Why Bethlehem? (3 of 4) by Jeff Strite
This content is part of a series.Why Bethlehem? (3 of 4)
Series: In Search of the King
I love to sing, and so I want to start out this sermon by having us all sing the first 2 verses of ''O Little Town of Bethlehem''.
''O little town of Bethlehem, How still we see thee lie!
Above your deep and dreamless sleep, the silent stars go by.
Yet in thy dark streets shineth the everlasting Light.
The hopes and fears of all the years are met in thee tonight.
O holy Child of Bethlehem, descend to us, we pray;
Cast out our sins and enter in, be born to us today.
We hear the Christmas angels the great glad tidings tell:
Oh, come to us, abide with us, our Lord Emmanuel!''
You know, as great a song as that is, Bethlehem wasn't much to talk about in the days of Jesus. Back then it was a obscure village that would not have impressed us. One of my sources says: ''At the beginning of the first century AD, Bethlehem was a village with not more than a thousand inhabitants: a small set of houses scattered along the side of a ridge and protected by a wall that was in a bad state of repair…''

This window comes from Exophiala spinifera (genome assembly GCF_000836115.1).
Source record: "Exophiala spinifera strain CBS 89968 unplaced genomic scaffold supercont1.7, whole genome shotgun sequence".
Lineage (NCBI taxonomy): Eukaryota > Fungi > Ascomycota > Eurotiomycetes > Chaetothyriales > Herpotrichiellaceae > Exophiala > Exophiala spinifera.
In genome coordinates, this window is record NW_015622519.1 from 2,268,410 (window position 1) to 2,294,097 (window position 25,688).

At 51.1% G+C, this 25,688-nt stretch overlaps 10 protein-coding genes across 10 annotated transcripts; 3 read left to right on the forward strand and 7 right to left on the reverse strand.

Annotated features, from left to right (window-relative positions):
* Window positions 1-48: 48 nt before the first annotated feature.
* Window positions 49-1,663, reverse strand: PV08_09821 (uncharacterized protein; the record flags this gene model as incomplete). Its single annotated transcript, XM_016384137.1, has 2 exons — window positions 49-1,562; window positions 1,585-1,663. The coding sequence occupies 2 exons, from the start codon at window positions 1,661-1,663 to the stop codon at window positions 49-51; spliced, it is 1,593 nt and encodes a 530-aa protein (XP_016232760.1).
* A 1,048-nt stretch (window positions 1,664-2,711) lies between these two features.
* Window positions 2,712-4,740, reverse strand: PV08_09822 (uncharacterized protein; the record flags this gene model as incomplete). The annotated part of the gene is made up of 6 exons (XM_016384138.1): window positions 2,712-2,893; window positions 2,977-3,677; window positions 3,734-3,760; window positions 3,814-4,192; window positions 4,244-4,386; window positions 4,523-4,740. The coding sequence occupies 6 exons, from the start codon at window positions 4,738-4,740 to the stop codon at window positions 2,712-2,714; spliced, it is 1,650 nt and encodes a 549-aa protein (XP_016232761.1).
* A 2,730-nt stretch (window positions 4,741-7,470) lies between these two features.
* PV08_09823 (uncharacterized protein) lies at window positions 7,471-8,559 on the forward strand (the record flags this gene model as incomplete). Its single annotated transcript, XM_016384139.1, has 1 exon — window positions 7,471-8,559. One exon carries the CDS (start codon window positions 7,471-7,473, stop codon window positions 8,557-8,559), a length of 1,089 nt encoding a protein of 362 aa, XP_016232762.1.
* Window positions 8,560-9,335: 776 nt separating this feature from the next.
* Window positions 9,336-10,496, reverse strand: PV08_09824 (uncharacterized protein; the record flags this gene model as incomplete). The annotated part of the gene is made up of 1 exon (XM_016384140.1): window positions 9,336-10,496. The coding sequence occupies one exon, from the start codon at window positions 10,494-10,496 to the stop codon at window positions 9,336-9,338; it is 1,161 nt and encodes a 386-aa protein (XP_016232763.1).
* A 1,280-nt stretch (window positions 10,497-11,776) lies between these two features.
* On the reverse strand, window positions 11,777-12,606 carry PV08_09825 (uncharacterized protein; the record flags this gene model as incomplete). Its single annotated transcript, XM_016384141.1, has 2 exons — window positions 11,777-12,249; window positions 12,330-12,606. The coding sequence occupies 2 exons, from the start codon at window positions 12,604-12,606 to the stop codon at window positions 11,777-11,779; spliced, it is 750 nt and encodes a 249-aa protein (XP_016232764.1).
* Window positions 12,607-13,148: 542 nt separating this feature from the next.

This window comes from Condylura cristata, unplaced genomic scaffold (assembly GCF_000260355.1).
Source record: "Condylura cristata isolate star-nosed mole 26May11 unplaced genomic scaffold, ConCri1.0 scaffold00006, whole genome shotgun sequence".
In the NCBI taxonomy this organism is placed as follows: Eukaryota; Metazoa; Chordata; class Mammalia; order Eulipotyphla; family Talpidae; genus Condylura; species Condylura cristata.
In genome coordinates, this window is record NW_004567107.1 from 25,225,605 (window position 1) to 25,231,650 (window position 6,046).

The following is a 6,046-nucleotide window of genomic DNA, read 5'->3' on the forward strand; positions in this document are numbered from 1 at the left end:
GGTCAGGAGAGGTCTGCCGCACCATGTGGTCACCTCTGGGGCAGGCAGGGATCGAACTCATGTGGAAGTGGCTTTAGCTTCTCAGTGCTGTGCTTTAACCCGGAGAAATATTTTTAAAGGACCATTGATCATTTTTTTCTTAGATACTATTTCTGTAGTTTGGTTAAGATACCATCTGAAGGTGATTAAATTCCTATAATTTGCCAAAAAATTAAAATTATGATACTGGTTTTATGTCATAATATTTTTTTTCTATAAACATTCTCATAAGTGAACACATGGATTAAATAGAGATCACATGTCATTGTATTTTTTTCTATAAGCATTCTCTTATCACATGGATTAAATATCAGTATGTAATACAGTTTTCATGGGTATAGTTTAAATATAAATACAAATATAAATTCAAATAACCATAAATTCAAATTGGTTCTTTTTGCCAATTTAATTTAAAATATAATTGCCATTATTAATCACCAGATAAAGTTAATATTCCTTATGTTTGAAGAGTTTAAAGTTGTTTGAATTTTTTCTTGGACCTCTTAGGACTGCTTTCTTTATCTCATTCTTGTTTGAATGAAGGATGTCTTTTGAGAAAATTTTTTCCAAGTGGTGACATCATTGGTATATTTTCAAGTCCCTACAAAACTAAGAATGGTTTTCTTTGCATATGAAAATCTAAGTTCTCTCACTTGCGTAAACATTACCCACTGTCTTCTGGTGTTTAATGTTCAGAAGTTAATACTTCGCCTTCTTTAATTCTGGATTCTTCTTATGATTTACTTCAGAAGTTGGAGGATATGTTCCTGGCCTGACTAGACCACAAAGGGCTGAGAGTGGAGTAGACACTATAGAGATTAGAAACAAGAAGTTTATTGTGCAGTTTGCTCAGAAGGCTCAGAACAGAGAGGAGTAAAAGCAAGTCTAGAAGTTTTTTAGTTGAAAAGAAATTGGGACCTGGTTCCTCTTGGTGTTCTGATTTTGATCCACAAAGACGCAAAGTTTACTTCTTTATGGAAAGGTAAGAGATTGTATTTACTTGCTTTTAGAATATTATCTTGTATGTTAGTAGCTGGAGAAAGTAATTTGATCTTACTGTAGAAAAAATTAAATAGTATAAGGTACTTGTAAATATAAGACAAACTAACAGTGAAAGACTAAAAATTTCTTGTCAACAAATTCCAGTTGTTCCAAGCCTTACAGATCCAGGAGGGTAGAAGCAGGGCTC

So, Bethlehem wasn't much to look at.
But it was the city God chose for the birthplace of Christ.
He could have chosen Jerusalem, or Hebron or an of a number of other impressive cities, but He didn't He chose Bethlehem. As it said in the prophecy of Micah 5:2 ''But you, Bethlehem Ephrathah, though you are small among the clans of Judah, out of you will come for me one who will be ruler over Israel, whose origins are from of old, from ancient times.''
Now notice the prophecy says ''Bethlehem Ephrathah.''
Seriously? Do we sing, ''O Little Town of Bethlehem Ephrathah?''
Of course not. So why would Micah call it that?
Well, because there are 2 Bethlehems in Israel.
One is way up north just a few miles from Nazareth where Mary and Joseph lived.
And the 2nd one is ...
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